According to Logicalis US, an international IT solutions and managed services provider, health care IT (HIT) is in the midst of a much-needed transformation, something that is certain to be top of mind for health care CIOs, as well as health care software providers.
With pressure mounting to meet new regulatory requirements and ICD-10 deadlines, as well as the increased demands being placed on IT departments for interactive communications among patients, providers and payers, health care CIOs need a set of “best practices” to help them navigate this IT transformation and arrive at the data-driven, value-based future of health care from where they stand today.
“At Logicalis, we call this IT transformation a ‘journey’ because it isn’t something that happens overnight. This is a multi-stage process requiring significant evaluation of not only IT systems, but also of what the future workflows and business processes will be and how health care providers, patients and payers can all seamlessly share time-critical data,” says Ed Simcox, health care business leader, Logicalis US. “It’s a journey that is taking health care IT to the new levels of IT sophistication needed to support a substantial business change from volume to value.”
Specialized health care applications are expected to play an important role in helping health care providers going through this transformation journey reduce costs and increase the quality of patient care. For health care software developers, this spells opportunity, but it is also creating delivery challenges as health care clients demand an op-ex, “pay-as-you-go” procurement model. Software as a service (SaaS) may be the key to success for health care software providers, and a cost-effective route to new, affordable technology solutions for the health care CIOs struggling with new IT demands under an existing IT budget.
According to Logicalis, CIOs must examine five important areas as part of their roadmap to success in the new health care IT landscape.
Click through for five steps on the road to health care IT success, as identified by Logicalis.
Of all the technical capabilities health care IT professionals are being asked to master today, the key is an ability to adapt to change that, by all indications, is entering warp speed. As a younger, more technology-oriented generation of doctors and tech-savvy patients take their place in health care’s future, IT is going to be drawn increasingly into the actual delivery of health services. As a result, health care IT professionals won’t be spending the bulk of their time caring for their IT infrastructures. The good news is that if the IT infrastructure is transformed from today’s siloed systems into a virtualized, automated IT-as-a-service resource, then the IT department will be able to focus its efforts directly on using technology to help doctors and nurses care for their patients and allowing patients to electronically manage their own care and wellness.
Mobility and BYOD
Today’s clinicians and patients are bringing their smartphones, tablets and other devices into the health care environment. Providing a health system with secure, high-performance mobility improves overall productivity and helps clinicians deliver quality, evidence-based health care at the point of care. The key is to be able to support multiple devices and platforms securely and seamlessly while ensuring patient confidentiality, 24x7x365 availability, and simplified infrastructure management.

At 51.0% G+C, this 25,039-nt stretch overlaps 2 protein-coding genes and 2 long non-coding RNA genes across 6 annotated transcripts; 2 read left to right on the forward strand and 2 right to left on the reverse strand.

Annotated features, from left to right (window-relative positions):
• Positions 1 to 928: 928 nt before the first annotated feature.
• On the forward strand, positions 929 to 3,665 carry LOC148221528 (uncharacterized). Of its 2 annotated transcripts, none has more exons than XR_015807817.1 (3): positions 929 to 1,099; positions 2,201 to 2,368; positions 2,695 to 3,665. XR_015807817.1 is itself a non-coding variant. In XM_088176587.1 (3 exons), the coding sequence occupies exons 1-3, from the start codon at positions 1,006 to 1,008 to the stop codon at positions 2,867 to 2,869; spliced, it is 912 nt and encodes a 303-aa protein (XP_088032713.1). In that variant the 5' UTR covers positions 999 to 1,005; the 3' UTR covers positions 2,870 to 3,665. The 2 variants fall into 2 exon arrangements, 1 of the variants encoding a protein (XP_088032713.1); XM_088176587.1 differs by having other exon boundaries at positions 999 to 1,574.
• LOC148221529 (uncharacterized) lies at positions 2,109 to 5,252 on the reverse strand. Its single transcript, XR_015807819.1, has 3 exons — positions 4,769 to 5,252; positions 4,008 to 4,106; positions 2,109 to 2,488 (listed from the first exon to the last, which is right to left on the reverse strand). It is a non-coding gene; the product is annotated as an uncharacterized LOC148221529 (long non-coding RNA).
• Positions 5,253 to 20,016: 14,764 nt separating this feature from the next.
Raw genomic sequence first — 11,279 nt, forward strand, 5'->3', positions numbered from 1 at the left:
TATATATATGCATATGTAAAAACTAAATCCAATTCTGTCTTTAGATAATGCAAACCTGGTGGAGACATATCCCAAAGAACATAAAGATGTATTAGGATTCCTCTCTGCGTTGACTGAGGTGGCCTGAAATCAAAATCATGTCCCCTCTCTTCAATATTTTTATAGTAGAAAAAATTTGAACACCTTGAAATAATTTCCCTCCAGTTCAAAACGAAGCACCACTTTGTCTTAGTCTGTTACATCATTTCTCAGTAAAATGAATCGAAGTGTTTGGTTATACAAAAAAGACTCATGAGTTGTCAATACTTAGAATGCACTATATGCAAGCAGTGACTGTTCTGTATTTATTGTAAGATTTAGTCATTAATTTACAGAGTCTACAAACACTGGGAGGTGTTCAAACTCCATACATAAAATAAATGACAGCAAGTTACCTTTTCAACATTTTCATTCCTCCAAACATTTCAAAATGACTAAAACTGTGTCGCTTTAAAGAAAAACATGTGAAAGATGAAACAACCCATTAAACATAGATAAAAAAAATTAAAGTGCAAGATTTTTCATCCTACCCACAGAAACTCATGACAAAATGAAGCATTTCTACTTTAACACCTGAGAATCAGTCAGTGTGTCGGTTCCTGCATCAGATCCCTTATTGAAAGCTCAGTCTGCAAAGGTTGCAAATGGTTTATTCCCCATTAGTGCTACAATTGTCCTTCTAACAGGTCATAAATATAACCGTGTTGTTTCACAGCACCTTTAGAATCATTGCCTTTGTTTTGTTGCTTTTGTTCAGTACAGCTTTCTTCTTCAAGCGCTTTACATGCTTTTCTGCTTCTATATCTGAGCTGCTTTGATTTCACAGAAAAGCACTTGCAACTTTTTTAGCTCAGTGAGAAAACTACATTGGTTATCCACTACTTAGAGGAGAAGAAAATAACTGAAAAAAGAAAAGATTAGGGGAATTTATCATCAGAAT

Business continuity/disaster recovery (DR)
Health care organizations must now support an always-on, always available business model. They need cost-effective and resilient solutions that include backup, archiving, DR and business continuity capable of covering complex operations such as large hospital campuses, multiple clinics and remote locations. DR solutions must ensure instant access to critical electronic health records (EHR), including medical records and images, and be performance-intensive while also meeting flexibility, scalability and legal/compliance requirements. DR-as-a-service is one way to achieve DR best practices in a health care environment.
Storage and vendor-neutral archive (VNA)
HIT generates enormous amounts of data and images that need to be managed, protected and accessible. Whether a CIO is looking to consolidate and modernize storage to reduce cost and support requirements, or looking for specific solutions for medical imaging, a vendor-neutral archive (VNA) may be the answer. VNA solutions can offer an enterprise data repository for images and other non-transactional data that serve multiple clinical applications including picture archiving and communication systems (PACS), EHRs, patient and physician portals, health information exchanges, and more. With a centralized archive, clinicians can securely add, access and share relevant patient information across the enterprise for more collaborative diagnoses and treatment plans.
Patient portals/mobile applications
To meet Meaningful Use Stage 2 requirements and receive federal incentives, today’s health care providers must not only offer patient portals, but they must also get patients to use them. Health care patient portals and mobile applications allow patients to securely interact and communicate with health care providers anytime, and from any device, without sacrificing their privacy. Feature-rich patient portals can be deployed as standalone websites, integrated with a health care organization’s existing website, or as add-ons to the EHR provider’s patient portal application. No matter how they’re deployed, patient portals and mobile applications increase patient engagement by providing secure online access to their health care data.